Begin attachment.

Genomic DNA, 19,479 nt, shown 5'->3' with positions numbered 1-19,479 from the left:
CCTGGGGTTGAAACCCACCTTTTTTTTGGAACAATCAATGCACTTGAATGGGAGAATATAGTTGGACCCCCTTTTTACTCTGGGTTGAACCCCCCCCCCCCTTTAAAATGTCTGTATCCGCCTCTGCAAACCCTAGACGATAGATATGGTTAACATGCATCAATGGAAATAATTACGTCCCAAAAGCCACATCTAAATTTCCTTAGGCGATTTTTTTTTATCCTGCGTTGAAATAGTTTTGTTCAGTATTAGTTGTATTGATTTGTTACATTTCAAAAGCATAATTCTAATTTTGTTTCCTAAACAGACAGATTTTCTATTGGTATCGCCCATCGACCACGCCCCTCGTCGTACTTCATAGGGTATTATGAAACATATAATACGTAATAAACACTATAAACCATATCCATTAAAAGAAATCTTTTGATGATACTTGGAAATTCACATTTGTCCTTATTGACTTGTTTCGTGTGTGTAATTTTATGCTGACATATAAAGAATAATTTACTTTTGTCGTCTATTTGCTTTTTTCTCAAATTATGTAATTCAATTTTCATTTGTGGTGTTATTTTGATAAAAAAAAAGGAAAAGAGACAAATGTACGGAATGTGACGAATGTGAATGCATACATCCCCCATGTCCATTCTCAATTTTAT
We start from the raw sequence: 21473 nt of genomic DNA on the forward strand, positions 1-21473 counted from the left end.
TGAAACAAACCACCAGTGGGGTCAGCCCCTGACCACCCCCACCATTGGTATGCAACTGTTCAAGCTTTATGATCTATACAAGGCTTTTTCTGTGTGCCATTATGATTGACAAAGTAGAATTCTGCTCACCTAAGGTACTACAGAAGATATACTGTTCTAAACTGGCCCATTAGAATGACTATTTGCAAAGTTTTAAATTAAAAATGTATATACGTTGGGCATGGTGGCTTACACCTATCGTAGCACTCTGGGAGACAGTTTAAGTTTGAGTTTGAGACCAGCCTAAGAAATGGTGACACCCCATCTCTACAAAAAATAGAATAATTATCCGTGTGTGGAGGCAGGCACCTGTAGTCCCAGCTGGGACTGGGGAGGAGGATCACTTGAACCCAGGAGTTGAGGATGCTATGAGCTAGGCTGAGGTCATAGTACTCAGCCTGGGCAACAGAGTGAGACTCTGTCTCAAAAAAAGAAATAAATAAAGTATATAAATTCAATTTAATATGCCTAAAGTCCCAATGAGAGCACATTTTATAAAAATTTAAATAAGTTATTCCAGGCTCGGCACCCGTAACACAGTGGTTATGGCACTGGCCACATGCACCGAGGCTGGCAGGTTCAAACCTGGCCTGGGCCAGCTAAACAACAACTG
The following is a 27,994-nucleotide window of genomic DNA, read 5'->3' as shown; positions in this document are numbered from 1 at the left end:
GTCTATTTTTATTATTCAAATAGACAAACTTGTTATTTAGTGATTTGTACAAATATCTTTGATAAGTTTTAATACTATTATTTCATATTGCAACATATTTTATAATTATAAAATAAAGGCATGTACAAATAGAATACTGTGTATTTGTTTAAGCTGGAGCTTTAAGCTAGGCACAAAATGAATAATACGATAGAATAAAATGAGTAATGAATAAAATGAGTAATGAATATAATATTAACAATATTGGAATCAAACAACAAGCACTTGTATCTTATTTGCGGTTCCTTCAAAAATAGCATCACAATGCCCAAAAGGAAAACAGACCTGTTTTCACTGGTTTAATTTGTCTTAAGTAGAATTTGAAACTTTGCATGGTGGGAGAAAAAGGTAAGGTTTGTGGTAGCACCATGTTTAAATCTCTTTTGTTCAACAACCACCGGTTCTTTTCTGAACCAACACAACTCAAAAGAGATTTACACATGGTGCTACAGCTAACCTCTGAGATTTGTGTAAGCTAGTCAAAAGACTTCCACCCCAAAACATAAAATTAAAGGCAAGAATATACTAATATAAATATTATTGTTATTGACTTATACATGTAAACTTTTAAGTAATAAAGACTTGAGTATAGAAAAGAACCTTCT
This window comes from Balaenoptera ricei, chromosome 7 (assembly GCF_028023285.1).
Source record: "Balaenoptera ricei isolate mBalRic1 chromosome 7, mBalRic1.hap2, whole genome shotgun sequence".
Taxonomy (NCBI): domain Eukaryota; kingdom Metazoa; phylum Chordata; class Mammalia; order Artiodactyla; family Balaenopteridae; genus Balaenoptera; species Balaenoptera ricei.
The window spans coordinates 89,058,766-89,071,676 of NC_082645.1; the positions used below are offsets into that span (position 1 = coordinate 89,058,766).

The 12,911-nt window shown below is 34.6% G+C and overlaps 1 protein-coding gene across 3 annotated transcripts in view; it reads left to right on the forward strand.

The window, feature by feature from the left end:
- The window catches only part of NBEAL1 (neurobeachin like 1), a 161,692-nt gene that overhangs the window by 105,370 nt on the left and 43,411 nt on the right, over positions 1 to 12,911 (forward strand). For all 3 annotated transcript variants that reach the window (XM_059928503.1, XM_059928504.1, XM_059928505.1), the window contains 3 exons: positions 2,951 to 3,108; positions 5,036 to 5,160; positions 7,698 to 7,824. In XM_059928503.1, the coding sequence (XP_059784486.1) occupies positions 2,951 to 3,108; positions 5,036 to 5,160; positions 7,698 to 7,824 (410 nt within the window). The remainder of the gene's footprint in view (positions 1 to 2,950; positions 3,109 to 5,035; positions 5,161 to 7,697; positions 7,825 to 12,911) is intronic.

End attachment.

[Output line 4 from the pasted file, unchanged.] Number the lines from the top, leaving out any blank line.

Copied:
TGAAACAAACCACCAGTGGGGTCAGCCCCTGACCACCCCCACCATTGGTATGCAACTGTTCAAGCTTTATGATCTATACAAGGCTTTTTCTGTGTGCCATTATGATTGACAAAGTAGAATTCTGCTCACCTAAGGTACTACAGAAGATATACTGTTCTAAACTGGCCCATTAGAATGACTATTTGCAAAGTTTTAAATTAAAAATGTATATACGTTGGGCATGGTGGCTTACACCTATCGTAGCACTCTGGGAGACAGTTTAAGTTTGAGTTTGAGACCAGCCTAAGAAATGGTGACACCCCATCTCTACAAAAAATAGAATAATTATCCGTGTGTGGAGGCAGGCACCTGTAGTCCCAGCTGGGACTGGGGAGGAGGATCACTTGAACCCAGGAGTTGAGGATGCTATGAGCTAGGCTGAGGTCATAGTACTCAGCCTGGGCAACAGAGTGAGACTCTGTCTCAAAAAAAGAAATAAATAAAGTATATAAATTCAATTTAATATGCCTAAAGTCCCAATGAGAGCACATTTTATAAAAATTTAAATAAGTTATTCCAGGCTCGGCACCCGTAACACAGTGGTTATGGCACTGGCCACATGCACCGAGGCTGGCAGGTTCAAACCTGGCCTGGGCCAGCTAAACAACAACTG